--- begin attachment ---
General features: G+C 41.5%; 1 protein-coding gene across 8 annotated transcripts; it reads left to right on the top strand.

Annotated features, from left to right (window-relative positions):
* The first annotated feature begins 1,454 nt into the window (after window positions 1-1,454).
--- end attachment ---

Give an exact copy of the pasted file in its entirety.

General features: G+C 41.5%; 1 protein-coding gene across 8 annotated transcripts; it reads left to right on the top strand.

Annotated features, from left to right (window-relative positions):
* The first annotated feature begins 1,454 nt into the window (after window positions 1-1,454).